Like most parents, you constantly show concern. You worry if your child is eating enough, are they healthy, and do they get enough sleep? On the subject of sleep, some parents are concerned about their child’s sleep habits from birth.
Parents are often concerned with their firstborn more than any other child they will have. One of the parent’s worst fears is something happening to the child during their sleep. Sudden Infant Death Syndrome or SIDS is a condition where the infant suddenly stops breathing and passes away. A terrible thought in and of itself. A parent who has endured one of these infant fatalities is never the same afterward.
SIDS is a worst-case scenario involving children’s sleep. Still, parents worry. And one of the concerns some parents may have is a child who moans in his sleep. Why do they do it? And is it harming the child?
Here is some information about children who moan in their sleep.
Moaning might be a symptom.
A good rule of thumb here is, the younger they are, the more sleep they need. A child will sleep 75% of his or her life when they are firstborn. As they grow, they still need the proper amount just less of it.
While the newborn sleeps most of the day (and usually not at night!), a toddler between the ages of 1 to 3 years needs 12 to 14 hours. Their sleep habits may become very abnormal if they attend daycare or have a babysitter. These ‘other than your’ schedules sometimes don’t create very healthy sleep habits.
Consider too when a toddler takes a car ride for any length of time they will fall asleep. Extra napping during the day beyond your control is hard to overcome.
Ok, but what about sleep moaning for non-medical reasons?
A small sleeping child will moan, talk, giggle, and make other noises they tend to make during the day. The moaning you hear could be associated with whatever dream they are having.
These noises are perfectly normal and should be no cause for concern. If these noises become loud or are accompanied by labored breathing, then you should consult a doctor. There is probably a simple fix to the issue. Don’t panic.
Some children moan because they have had a very active day. They moan in their sleep like we would make a sigh. Some children who often moan also grind their teeth or, in severe cases, sleepwalk. Another attribute to a ‘sleep moaner’ is a ‘bedwetter.’
Small children will often moan in their sleep, just like an adult will snore. A quick fix would be to roll the toddler over to its side or stomach gently.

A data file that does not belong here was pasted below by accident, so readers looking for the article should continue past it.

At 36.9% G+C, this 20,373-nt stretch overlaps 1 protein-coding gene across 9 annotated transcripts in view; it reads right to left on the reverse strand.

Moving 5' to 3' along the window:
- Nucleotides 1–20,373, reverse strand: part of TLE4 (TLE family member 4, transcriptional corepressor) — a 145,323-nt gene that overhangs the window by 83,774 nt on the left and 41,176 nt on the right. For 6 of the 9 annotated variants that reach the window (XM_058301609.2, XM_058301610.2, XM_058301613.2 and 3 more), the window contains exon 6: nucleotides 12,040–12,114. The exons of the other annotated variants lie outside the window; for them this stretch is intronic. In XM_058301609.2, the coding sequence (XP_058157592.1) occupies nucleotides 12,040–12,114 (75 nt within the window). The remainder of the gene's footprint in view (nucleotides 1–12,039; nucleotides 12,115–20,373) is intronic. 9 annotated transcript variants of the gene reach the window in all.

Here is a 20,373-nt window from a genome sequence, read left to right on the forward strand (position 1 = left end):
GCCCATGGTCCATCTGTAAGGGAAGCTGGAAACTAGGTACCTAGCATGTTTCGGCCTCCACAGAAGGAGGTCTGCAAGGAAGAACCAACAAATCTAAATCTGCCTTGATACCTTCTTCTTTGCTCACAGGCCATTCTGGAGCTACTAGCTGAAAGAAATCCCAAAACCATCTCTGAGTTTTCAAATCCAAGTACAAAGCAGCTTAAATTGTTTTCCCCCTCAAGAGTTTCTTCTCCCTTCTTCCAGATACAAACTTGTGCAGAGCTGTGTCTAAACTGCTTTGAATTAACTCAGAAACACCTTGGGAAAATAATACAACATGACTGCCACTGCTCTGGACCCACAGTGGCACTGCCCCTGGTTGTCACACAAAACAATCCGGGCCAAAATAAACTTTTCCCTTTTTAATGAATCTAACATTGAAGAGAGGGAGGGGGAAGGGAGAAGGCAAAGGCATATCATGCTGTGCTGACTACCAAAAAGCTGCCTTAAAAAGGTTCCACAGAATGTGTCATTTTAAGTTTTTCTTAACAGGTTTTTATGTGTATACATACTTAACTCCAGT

If the moaning persists, try gently shaking the child as they may be experiencing night terrors. Night terrors are severe nightmares. The associated moaning could be a coping reflex to the situation in their dreams. They may, in the case of night terrors, exhibit kicking and twitching as well.
How can parents help stop their toddler from moaning?
If your child is moaning excessively, consider what they do right before bedtime. Often, there can be a solution in the way you prepare your child for sleep.
If a child is allowed to watch something a bit intimidating, then chances are their sleep will be disruptive. Start preparing your child an hour or so in advance. Try several different approaches to your preparations until you get the right combination. If something doesn’t work, don’t think it will later on.
Proper Sleep Hygiene
Just as you teach your child about personal hygiene, there is also sleep hygiene. Sleep hygiene is items of behavior and environment proceeding or interfering with sleep. A child who is constantly sleepy throughout the day could be suffering from sleep hygiene problems.
Good sleep hygiene begins with the proper condition of their bedroom. Their room should be a few degrees cooler than the rest of the house and free of any excess noises.
Another good sleep hygiene tip is to establish a bedtime ritual. An excellent example would be reading and not watching television. Also, make sure they limit their intake of foods and liquids just before bedtime.
Make bedtime a special time, and teach them the importance of getting enough sleep. Bedtime is also a great opportunity to initiate ‘talks’ between you and your child.
Try to start your bedtime routine with the child at a time they can transition from daytime to bedtime easily. You don’t want your toddler getting all wound up again, defeating the whole purpose.
Sleep hygiene habits are like personal hygiene habits. Establish a structured routine and provide the proper guidance to adhere to it.
Sometimes the only way to get your younger child to go to sleep is to give them a bottle. While very comforting, you do not want to make a habit of it. A child who falls asleep with a bottle in his or her mouth creates trouble. They could end up suffering from tooth decay and other dental problems.
Limit the number of toys you allow the child to sleep with. Too many stuffed animals and such may cause the child to become overstimulated and want to go into ‘play’ mode.
Don’t threaten to send the child to bed as any sort of punishment. Sleeping is meant to be enjoyed, not a punishment. You don’t want your child to associate their bedroom with a jail!
Try to limit the amount of sugar and caffeine. These items are not particularly healthy for your child, anyway. And as we all know, caffeine is not a sleep-inducing chemical.
A sleeping child is a little angel. At no time during their day, are you more proud of them than you are when they are sleeping? And moaning. Don’t worry. They will most likely grow out of it.
Perhaps all they need is a bit of love and affection.